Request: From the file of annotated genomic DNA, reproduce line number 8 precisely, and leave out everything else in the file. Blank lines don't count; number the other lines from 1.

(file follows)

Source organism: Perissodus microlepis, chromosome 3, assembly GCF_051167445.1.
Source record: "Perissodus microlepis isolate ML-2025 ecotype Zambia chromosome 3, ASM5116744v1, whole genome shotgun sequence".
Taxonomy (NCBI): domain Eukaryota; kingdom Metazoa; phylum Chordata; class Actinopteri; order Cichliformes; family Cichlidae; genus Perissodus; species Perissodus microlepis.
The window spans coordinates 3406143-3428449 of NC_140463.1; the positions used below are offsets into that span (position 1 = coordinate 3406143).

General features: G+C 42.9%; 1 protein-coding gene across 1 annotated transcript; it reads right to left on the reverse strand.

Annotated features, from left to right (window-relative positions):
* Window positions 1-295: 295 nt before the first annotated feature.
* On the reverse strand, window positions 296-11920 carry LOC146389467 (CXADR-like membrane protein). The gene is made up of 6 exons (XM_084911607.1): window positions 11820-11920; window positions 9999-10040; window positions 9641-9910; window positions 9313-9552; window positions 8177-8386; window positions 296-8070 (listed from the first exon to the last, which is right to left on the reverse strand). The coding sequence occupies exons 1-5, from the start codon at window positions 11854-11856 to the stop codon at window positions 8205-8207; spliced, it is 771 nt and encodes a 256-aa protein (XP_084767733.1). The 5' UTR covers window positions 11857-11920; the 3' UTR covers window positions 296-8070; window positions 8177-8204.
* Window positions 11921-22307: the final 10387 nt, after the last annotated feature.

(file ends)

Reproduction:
* On the reverse strand, window positions 296-11920 carry LOC146389467 (CXADR-like membrane protein). The gene is made up of 6 exons (XM_084911607.1): window positions 11820-11920; window positions 9999-10040; window positions 9641-9910; window positions 9313-9552; window positions 8177-8386; window positions 296-8070 (listed from the first exon to the last, which is right to left on the reverse strand). The coding sequence occupies exons 1-5, from the start codon at window positions 11854-11856 to the stop codon at window positions 8205-8207; spliced, it is 771 nt and encodes a 256-aa protein (XP_084767733.1). The 5' UTR covers window positions 11857-11920; the 3' UTR covers window positions 296-8070; window positions 8177-8204.